The federal government

Federal government

The word ‘federal’ means all of Australia, that is, all the individual states in Australia join together to form a nation.

In 1901, the individual Australian states, or British colonies as they were known, decided that some things might work better if they worked on them together, rather than separately. This decision to join together was called the ‘Australian Federation’ and the union of all the states was then given the name of the ‘Commonwealth of Australia’.

A document called ‘The Constitution’ was written and came into force in Australia on January 1, 1901. The Constitution describes how the Australian Parliament works and what powers it has.

The Constitution cannot just be changed when politicians feel like it. To make a change, we must have a ‘referendum’. A referendum is when all Australians 18 years and older are given the opportunity to vote as to whether they want a particular change made to the Constitution.

Forty three proposed changes to the Constitution have been put to the Australian people since Federation, but only eight have passed. The most recent referendum was in 1999, and asked whether or not the Australian people wanted our country to become a republic. The country answered ‘no’ so the change did not happen.


History shows that people are not generally willing to vote for change. For a change to pass, there must be a huge majority ‘yes’ vote in at least four states of Australia and two of those must be New South Wales and Victoria (as they have the highest populations).

Some of the more memorable referendums held since Federation have been about the voting rights of women and Indigenous Australians. Both times, the people voted ‘yes’, so women and Indigenous Australians were allowed to vote.

The Federal Parliament is made up of representatives from all states and territories and it meets in Canberra on a regular basis. The Parliament makes new laws and amends existing laws which are then carried out by the Federal Government. Over the period of a year, somewhere between 150 and 22O laws are passed.

Revenue, or the money the Federal Government needs to provide services to the Australian people comes mainly by collecting income tax from the people of Australia as they work. Companies and businesses that buy and sell goods and services in Australia also contribute money to the Federal Government in the form of taxes.

The Federal Government is responsible for funding, administering and managing:

  • pensions
  • defence forces
  • airports and air safety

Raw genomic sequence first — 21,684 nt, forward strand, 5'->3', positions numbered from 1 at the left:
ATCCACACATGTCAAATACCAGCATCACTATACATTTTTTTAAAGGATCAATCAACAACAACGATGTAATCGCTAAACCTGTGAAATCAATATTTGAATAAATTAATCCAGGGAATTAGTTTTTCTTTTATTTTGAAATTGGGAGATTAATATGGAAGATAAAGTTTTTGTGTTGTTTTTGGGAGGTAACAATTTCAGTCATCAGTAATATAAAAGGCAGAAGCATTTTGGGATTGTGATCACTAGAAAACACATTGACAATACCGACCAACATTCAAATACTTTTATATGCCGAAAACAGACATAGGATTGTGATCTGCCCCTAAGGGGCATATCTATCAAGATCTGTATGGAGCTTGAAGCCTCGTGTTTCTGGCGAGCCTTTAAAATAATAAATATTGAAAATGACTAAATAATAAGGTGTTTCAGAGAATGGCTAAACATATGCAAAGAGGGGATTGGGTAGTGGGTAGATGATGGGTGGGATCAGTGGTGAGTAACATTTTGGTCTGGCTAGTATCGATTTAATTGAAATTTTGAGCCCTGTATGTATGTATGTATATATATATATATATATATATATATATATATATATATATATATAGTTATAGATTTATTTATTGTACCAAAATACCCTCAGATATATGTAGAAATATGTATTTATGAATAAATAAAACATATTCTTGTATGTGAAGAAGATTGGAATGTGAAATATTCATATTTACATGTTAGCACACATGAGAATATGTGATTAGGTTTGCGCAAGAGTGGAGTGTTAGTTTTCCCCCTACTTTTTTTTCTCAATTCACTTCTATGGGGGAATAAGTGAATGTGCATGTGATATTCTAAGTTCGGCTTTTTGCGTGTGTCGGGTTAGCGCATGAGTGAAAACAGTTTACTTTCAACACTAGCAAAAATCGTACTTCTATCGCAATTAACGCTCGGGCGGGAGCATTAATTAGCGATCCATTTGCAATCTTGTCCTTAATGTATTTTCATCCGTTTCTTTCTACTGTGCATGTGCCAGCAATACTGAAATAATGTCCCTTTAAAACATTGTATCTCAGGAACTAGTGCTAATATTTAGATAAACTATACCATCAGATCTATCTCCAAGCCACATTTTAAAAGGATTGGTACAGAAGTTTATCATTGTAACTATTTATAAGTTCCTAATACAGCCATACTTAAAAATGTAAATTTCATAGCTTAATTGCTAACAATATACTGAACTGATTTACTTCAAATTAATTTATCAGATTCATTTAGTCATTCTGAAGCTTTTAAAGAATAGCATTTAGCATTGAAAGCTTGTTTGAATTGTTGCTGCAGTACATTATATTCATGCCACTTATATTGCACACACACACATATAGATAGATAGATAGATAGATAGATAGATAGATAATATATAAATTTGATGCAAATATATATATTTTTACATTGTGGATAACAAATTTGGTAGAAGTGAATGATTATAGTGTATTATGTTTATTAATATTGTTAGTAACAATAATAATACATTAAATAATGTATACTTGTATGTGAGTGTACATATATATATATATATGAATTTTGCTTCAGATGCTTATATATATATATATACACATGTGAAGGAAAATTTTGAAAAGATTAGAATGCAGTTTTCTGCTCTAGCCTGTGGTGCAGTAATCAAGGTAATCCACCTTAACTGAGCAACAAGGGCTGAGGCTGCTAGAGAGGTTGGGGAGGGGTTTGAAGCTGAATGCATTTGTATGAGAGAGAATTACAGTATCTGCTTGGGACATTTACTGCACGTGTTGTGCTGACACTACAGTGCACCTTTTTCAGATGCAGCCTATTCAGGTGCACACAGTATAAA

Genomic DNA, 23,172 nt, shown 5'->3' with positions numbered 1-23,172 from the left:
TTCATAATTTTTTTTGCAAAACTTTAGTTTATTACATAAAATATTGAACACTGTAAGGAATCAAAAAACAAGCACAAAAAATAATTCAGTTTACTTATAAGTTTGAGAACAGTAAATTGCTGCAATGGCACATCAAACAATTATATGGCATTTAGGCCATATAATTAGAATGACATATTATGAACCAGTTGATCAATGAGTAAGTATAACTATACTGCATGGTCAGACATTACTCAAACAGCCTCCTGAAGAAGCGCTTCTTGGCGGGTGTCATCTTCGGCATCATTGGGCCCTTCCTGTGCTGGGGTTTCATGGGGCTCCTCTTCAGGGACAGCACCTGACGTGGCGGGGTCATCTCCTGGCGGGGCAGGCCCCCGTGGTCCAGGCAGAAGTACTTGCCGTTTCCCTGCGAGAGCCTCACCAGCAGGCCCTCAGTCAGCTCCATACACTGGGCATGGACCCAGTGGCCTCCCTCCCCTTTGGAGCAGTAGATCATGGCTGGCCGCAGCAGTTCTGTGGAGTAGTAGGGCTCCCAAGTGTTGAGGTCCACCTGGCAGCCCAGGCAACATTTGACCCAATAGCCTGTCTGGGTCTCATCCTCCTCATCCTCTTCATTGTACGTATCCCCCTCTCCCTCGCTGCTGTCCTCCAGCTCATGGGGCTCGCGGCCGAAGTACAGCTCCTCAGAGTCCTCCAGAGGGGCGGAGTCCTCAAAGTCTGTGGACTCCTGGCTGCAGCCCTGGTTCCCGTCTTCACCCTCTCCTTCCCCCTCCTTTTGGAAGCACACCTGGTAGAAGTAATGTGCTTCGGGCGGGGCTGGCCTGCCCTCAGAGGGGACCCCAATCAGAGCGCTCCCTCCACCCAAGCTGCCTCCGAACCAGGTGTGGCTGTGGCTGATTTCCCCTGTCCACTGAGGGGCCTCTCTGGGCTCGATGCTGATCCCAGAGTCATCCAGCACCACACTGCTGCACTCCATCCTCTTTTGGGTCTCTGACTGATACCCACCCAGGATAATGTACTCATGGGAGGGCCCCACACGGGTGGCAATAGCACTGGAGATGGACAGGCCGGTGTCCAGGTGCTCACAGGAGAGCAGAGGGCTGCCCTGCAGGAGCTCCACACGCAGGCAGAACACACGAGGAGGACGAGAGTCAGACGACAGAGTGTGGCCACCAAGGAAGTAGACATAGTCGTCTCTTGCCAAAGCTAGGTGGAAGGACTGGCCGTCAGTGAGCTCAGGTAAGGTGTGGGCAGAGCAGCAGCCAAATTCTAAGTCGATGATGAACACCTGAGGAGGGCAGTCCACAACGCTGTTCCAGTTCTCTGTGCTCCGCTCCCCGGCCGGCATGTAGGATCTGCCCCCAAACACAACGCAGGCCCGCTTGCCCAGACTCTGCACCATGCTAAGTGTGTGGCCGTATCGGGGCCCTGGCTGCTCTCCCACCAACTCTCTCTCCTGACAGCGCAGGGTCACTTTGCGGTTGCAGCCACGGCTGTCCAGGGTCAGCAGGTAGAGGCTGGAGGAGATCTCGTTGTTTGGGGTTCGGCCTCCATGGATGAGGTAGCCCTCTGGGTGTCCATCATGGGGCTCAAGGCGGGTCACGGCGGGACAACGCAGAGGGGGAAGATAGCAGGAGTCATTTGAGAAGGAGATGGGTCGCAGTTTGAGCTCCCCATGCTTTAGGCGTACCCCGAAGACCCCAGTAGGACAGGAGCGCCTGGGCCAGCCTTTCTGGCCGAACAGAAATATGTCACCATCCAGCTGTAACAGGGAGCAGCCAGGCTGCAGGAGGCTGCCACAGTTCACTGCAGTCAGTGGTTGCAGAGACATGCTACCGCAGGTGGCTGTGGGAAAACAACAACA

• family support
  • control of immigration and customs,
  • imports and exports
  • post and telecommunications
  • passports
  • television and radio
  • employment.

State governments

State governments

Each state or territory in Australia has its own government and its own Constitution. There is a parliament and a Parliament House in each state’s capital city and the government, which consists of representatives from every area in the state, makes laws about state matters.

The leader of each state government is called the Premier, and members of the state parliament are elected to represent the people of each state. State governments raise money by placing taxes on goods (almost everything you buy) and services (e.g. banking, public transport, freight etc.), but more than half of their revenue is given to them by the Federal Government. This money is called a ‘grant’.

State governments are responsible for funding, administering and managing:

  • hospitals
  • schools
  • railways
  • roads
  • motor registrations
  • forestry
  • emergency services (police, fire brigade and ambulances)
  • wildlife protection.

But what about the territories?

There are ten Australian territories outside the borders of the states. Two mainland territories, the Australian Capital Territory (ACT) and the Northern Territory have been granted a limited right of self-government by the federal government. In these territories, a range of governmental matters are now handled by a locally-elected parliament. Outside of government, the ACT and the Northern Territory are often treated like states because of their significant population sizes. The leaders of the territories are called ‘Chief Ministers’.

Local government

Local governments make decisions about local town, area or city matters. There are hundreds of local governments operating in Australia, which may be known as municipalities, councils, shires, boroughs, towns or cities depending on where you live.